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Launch 2020: A Year of Transition for Japan

By Doug Messier
Parabolic Arc
June 27, 2021
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The United Arab Emirates’ Hope Probe took off at 2:58 p.m. PDT on July 19 from a launch site in Japan, headed for Mars to study its atmosphere. (Credit: MHI Launch Services via YouTube)

by Douglas Messier
Managing Editor

It was a typical year for Japan with four successful launches and no failures. Japan has averaged 3.8 launches annually over the past decade. Last year also saw a Japanese astronaut become the first foreigner to fly aboard SpaceX’s Crew Dragon spacecraft.

2020 Launch Record: 4-0
2019 Launch Record: 2-0

Launch Vehicles: H-IIA, HIIB
Launch Site: Tanegashima Space Center

Japan’s most watched domestic launch of 2020 occurred on July 20 when a H-IIA rocket launched the United Arab Emirates Hope orbiter to Mars. The launch was nominal, and the spacecraft entered Martian orbit on Feb. 9, 2021.

Although Hope was celebrated as the planetary mission conducted by an Arab nation, it wouldn’t have been possible without heavy American participation. The spacecraft was built in Colorado with the substantial involvement of engineers and scientists from the University of Colorado Boulder, the University of California Berkeley, and the University of Arizona.

The Hope Probe attached to the payload support structure and encapsulated within the payload fairing, is set to board the H2A launch vehicle on July 10. (Credit: MBRSC)

The final flights of the H-IIB launch vehicle and the HTV resupply ship to the International Space Station took place on May 21. The duo first flew in September 2009 and compiled a perfect 9-0 records in supplying cargo to the orbiting laboratory. Japan is planning to replace both the rocket and the supply ship with upgraded vehicles.

The Hope and HTV launches were bookended by the launches of a pair of optical satellites. On Feb. 9, an H-IIA booster launched the IGS Optical 7 reconnaissance satellite for the Japanese government. It was the 16th successful launch in the Information Gathering Satellites (IGS) series.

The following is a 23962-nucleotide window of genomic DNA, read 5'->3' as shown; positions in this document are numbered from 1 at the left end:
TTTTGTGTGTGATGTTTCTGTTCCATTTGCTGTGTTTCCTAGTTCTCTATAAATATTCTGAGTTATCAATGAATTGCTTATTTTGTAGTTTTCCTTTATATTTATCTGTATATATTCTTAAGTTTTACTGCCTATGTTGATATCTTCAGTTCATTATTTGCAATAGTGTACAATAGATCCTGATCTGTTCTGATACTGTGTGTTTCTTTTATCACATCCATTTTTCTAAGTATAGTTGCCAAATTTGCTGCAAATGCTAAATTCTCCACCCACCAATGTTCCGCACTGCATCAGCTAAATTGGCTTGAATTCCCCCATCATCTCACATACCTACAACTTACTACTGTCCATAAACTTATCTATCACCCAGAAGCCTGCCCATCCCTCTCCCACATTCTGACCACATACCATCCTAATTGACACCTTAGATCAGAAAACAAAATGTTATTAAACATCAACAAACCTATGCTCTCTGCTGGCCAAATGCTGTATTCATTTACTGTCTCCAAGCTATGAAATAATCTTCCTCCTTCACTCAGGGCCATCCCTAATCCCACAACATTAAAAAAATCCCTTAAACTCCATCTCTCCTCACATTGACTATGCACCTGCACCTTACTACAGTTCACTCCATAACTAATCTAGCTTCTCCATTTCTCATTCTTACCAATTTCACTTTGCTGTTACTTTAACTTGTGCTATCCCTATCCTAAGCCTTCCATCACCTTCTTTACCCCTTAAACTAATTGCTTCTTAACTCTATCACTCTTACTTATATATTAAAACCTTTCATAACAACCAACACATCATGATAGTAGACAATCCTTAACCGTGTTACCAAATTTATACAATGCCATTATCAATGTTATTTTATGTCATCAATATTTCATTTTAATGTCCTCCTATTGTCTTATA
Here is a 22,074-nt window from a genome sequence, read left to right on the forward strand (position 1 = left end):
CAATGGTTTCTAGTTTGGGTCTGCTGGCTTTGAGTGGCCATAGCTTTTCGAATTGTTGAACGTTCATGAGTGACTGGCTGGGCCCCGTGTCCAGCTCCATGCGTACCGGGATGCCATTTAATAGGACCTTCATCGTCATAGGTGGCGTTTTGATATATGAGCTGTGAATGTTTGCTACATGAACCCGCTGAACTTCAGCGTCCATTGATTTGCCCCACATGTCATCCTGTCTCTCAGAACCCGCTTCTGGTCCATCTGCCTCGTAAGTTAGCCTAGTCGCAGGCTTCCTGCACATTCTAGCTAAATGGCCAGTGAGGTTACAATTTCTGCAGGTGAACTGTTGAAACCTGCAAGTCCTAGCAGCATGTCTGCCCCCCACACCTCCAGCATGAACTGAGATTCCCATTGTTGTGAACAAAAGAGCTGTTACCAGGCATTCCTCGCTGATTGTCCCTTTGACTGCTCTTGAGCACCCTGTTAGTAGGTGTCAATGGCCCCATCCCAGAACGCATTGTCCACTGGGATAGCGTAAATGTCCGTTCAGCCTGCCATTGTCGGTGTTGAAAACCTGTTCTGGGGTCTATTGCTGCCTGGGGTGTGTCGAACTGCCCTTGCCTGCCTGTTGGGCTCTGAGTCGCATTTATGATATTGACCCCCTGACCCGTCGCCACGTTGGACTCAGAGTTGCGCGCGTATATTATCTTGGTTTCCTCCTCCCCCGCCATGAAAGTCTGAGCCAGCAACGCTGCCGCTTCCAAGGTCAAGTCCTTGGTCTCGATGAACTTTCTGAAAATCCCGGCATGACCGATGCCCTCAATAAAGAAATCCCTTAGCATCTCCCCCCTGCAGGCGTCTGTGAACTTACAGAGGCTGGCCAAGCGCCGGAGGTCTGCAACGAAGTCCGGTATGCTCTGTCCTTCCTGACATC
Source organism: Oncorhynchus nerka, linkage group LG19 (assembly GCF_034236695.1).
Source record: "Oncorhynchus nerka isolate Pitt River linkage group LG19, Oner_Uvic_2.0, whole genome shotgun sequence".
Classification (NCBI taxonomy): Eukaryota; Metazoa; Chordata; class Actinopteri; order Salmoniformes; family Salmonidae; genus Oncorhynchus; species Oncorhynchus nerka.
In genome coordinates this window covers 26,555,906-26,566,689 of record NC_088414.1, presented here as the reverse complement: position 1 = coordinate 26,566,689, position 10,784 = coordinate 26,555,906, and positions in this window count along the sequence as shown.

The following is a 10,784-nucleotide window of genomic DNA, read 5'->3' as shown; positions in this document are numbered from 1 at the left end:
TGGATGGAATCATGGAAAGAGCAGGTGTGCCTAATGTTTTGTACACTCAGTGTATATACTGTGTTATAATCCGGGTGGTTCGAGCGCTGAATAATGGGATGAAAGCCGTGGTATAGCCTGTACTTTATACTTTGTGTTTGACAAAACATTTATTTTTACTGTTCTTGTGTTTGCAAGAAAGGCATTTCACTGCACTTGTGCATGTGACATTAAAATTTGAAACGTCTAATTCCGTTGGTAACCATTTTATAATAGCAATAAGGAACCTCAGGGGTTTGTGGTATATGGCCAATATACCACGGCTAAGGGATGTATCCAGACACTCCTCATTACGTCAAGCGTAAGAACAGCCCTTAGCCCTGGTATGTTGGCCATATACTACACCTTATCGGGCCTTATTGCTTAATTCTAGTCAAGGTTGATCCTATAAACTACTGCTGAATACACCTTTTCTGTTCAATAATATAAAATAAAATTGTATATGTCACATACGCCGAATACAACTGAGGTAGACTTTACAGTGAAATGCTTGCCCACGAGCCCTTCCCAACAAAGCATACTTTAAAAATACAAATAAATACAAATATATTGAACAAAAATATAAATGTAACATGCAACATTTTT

On Nov. 29, an H-IIA rocket launched Japan’s first Optical Data Relay Satellite. The dual use civilian-military geosynchronous satellite is equipped with the JAXA developed Laser Utilizing Communication System (LUCAS), which allows for high data transfers to and from ground stations and spacecraft in lower orbits.

H-III launch vehicle variants (Credit: JAXA)

New Rocket and Resupply Vehicle Under Development

Japan plans to replace the H-IIA and H-IIB boosters with the new H3 launch vehicle. JAXA and Mitsubishi Heavy Industries are designing the new booster to be significantly cheaper and easier to build and operate. The basic configuration without strap-on solid rocket boosters would be priced at 500 billion yen ($48.2 million), which is roughly half the price of the H-IIA launch.

The maiden H3 launch is now scheduled for the 2021 fiscal year, which began on April 1. The launcher is intended to replace the H-IIA after 2023.

HTV-X cargo ship. (Credit: JAXA)

The HTV-X resupply ship will be an upgraded version of the HTV freighter. The vehicle will have an elongated, 3.5-meter long pressurized logistics module with a new side hatch that will allow for the late loading of cargo on the launch pad.

HTV-X will also include a 3.8-meter long module that greatly increases the amount of unpressurized cargo the vehicle can carry. The vehicle’s service module will have more power and the capability of operating independently from the other two modules.

HTV-X at the Lunar Gateway. (Credit: JAXA)

JAXA is considering using the HTV-X freighter to supply the U.S.-led Lunar Gateway station. Launching the cargo ship to lunar orbit would require a larger launch vehicle.

International Space Station Mission

On Nov. 15, SpaceX launch the first Crew Dragon operational mission. Japanese astronaut Soichi Noguchi joined NASA astronauts Mike Hopkins, Shannon Walker and Victor Glover for a six-month stay on the station. Noguchi was the first foreign astronaut to fly aboard Crew Dragon.

SpaceX Crew-1 astronauts Shannon Walker, Victor Glover, Michael Hopkins and Soichi Noguchi. (Credits: NASA)

It was Noguchi’s third space mission. In July 2005, he flew to ISS aboard the space shuttle Discovery, which was the first launch since the loss of the Columbia shuttle in February 2003. Noguchi conducted three spacewalks during the nearly 14-day mission.

Noguchi made his second flight to the station aboard the Russian Soyuz TMA-17 spacecraft in on Dec. 21, 2009. He had spent 163 days in space by the time he returned to Earth on June 1, 2010.

The Crew-1 mission raised the permanent number of astronauts on ISS from six to seven. The extra crew member doubled the amount of time devoted to science and experiments on the station.

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